But by having a plan, you can even deal with this. Often such melt downs are temporary. You can pull out of the drop off line and park the car and comfort the child. Above all don’t make her feel badly. Then if she knows its ok, she might recover and go on in. Worst case – you walk her in. That is not a catastrophe at all.
Your child must learn to cope with crisis. It is as much part of learning as books and assignments. And if she takes her cues from you that there is no crisis that cannot be adjusted to and no issue that cannot be solved, that will be a source of comfort and strength on that first day of school and for every day thereafter.
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Toddlers can be fussy eaters who refuse to try new food atleast half of the time. Approximately half of all toddlers fit this description, so it is no wonder that food issues are a source of stress for parents.Establishing a healthy eating pattern is important to avoid problems such as obesity and eating disorders later in life. Various strategies can help your child accept a wider range of foods. It may be necessary to offer a food to your child as many as ten different times before they choose to eat it. The problem is, many parents get frustrated and give up before the fourth or fifth try.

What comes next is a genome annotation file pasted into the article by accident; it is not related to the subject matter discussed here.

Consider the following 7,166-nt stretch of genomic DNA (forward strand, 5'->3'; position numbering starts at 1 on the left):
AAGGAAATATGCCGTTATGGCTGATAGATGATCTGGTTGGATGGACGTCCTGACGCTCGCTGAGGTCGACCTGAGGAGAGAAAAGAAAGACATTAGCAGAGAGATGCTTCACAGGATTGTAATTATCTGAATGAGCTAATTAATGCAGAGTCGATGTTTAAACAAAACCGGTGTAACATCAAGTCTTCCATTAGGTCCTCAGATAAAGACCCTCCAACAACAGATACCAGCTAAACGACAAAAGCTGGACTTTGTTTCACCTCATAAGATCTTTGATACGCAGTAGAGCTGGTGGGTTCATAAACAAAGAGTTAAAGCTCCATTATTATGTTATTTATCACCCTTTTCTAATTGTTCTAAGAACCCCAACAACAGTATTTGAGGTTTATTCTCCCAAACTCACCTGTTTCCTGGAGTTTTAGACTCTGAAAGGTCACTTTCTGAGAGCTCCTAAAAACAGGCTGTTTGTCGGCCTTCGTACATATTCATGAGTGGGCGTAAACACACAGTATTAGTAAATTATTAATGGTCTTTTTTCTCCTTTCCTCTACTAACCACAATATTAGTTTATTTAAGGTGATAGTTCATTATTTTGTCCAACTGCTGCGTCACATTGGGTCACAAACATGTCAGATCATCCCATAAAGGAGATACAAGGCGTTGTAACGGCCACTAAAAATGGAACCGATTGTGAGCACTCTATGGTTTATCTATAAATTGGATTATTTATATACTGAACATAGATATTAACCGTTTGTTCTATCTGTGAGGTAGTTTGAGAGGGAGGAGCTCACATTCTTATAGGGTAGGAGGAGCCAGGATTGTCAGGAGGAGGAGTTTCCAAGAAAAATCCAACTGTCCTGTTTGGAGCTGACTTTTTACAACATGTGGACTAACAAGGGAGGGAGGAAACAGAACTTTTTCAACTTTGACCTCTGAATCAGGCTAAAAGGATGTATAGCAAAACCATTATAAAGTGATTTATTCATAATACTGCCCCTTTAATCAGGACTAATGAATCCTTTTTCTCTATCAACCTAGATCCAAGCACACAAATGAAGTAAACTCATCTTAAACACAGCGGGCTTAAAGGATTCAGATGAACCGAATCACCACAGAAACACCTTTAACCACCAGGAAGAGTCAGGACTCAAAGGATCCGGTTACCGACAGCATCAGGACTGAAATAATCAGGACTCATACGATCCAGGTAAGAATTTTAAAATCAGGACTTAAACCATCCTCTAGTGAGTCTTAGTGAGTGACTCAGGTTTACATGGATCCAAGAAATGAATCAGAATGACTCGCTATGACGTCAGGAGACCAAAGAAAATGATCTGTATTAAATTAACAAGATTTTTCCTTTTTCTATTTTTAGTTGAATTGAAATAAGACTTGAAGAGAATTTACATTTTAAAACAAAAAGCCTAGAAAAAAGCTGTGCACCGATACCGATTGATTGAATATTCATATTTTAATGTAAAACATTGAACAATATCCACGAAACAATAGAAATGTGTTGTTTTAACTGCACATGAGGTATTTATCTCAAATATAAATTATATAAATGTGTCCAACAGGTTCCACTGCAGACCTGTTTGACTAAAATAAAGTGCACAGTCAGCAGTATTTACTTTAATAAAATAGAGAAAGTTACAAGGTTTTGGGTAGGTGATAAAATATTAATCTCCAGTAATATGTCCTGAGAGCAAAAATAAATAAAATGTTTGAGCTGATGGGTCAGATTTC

Try to make foods fun. Colorful foods like carrot sticks, raisins, apples, grapes, cheese sticks and crackers can all be fun and healthy choices for your growing toddler. Explain to them that eating good food is important so they’ll grow big and strong, and how it will help them run faster and play longer.
Children learn behaviors from their parents. If you restrict yourself to a narrow range of foods, your child will take notice and mimic your caution. Don’t limit your child’s food variety to only those foods you prefer. It may be that your child’s tastes are different to yours, and perhaps you are simply serving them foods they don’t happen to like. Try to set a good example and try a variety of foods in front of your child. It could motivate them to do the same.
If your child seems healthy and energetic, then they are eating enough. If you are still concerned, keep an eye on how much food they actually eat over the day. Children tend to graze constantly, rather than restrict their eating to three meals per day like adults. You may be surprised how those little handfuls and snacks add up. For further reassurance, check your child’s growth and weight charts, or check with your child’s paediatrician.Try not to worry, and remember, that unless a child is ill, they will eat. Children are very good at judging their hunger and fullness signals. Try to stay relaxed about mealtime and offer your child a wide variety of foods, and most importantly, remember to set a good example by trying a wide variety of foods yourself. You may discover you and your toddler share a new found favorite food!